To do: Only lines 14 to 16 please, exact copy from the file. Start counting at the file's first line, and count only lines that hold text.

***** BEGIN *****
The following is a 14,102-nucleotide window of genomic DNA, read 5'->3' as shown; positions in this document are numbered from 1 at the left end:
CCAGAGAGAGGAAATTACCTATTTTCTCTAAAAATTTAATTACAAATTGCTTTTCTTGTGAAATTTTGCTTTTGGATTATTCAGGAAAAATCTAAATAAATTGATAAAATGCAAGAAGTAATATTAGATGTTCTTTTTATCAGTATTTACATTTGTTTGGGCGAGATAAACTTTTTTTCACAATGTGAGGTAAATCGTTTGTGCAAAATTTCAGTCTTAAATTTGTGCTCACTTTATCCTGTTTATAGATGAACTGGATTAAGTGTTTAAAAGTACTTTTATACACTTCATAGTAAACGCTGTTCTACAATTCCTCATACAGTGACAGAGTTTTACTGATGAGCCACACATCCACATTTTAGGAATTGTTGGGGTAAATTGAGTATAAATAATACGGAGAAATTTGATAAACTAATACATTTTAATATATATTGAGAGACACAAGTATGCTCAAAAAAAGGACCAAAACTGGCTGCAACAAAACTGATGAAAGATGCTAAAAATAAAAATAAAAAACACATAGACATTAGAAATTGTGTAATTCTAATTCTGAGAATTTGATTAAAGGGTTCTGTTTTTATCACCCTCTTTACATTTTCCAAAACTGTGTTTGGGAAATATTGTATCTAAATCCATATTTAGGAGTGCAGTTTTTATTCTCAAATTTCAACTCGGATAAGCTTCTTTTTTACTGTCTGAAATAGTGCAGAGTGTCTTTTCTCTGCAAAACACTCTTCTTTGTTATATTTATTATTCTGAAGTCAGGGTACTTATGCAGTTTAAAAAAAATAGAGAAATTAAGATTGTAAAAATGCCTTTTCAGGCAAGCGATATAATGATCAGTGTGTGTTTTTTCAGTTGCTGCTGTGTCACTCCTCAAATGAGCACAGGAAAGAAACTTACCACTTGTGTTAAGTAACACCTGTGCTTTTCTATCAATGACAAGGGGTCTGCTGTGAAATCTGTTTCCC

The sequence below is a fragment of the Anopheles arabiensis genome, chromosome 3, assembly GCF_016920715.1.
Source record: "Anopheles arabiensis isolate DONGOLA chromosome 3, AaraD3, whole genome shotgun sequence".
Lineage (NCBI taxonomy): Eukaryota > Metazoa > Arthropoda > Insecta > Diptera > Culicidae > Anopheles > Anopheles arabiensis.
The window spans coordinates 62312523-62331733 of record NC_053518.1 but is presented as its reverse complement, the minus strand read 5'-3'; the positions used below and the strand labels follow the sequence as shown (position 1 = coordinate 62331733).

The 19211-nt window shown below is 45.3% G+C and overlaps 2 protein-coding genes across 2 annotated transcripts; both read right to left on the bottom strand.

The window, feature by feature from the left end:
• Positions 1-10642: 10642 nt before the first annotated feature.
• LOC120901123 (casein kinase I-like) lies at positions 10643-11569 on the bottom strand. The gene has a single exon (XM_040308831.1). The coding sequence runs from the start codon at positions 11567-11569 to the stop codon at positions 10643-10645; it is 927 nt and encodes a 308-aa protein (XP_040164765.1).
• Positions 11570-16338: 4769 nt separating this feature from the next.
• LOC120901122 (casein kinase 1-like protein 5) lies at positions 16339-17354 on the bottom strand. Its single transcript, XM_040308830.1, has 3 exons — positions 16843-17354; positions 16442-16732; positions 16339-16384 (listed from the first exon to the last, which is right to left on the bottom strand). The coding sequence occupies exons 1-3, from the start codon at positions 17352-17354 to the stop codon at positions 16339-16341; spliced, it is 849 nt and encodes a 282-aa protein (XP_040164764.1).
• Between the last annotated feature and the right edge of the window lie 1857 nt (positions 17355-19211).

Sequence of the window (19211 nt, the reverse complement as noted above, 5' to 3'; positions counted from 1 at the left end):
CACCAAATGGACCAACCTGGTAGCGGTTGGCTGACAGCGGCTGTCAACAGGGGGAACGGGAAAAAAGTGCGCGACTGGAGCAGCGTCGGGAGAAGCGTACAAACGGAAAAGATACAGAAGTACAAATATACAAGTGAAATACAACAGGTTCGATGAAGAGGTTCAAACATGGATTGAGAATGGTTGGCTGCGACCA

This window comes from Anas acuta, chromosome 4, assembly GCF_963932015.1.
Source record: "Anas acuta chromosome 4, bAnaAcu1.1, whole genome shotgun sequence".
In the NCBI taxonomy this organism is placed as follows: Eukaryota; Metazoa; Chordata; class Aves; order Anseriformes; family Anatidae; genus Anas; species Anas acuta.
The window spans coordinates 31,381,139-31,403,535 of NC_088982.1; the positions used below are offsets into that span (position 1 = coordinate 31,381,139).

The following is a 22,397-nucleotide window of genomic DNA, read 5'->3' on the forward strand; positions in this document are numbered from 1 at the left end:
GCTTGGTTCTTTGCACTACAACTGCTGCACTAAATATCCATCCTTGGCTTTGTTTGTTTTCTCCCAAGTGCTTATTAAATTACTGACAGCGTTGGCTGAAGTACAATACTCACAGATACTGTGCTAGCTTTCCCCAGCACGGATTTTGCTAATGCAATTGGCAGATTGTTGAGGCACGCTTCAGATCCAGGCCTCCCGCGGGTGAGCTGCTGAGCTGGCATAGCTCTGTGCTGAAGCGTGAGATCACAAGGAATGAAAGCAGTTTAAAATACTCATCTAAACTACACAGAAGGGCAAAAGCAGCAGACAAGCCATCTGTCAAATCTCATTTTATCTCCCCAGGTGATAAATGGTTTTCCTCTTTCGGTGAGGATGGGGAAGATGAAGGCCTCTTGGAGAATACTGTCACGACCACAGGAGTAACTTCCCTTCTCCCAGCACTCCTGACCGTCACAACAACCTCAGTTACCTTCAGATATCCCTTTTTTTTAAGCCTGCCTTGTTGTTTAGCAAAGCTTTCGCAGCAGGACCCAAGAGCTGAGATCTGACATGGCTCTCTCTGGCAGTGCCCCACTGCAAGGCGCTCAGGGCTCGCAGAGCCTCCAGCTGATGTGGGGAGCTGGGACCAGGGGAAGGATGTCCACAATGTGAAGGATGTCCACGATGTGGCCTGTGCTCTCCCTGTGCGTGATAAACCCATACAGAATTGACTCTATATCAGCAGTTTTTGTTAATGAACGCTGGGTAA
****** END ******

Sequence of the window (19211 nt, the reverse complement as noted above, 5' to 3'; positions counted from 1 at the left end):
CACCAAATGGACCAACCTGGTAGCGGTTGGCTGACAGCGGCTGTCAACAGGGGGAACGGGAAAAAAGTGCGCGACTGGAGCAGCGTCGGGAGAAGCGTACAAACGGAAAAGATACAGAAGTACAAATATACAAGTGAAATACAACAGGTTCGATGAAGAGGTTCAAACATGGATTGAGAATGGTTGGCTGCGACCA

This window comes from Anas acuta, chromosome 4, assembly GCF_963932015.1.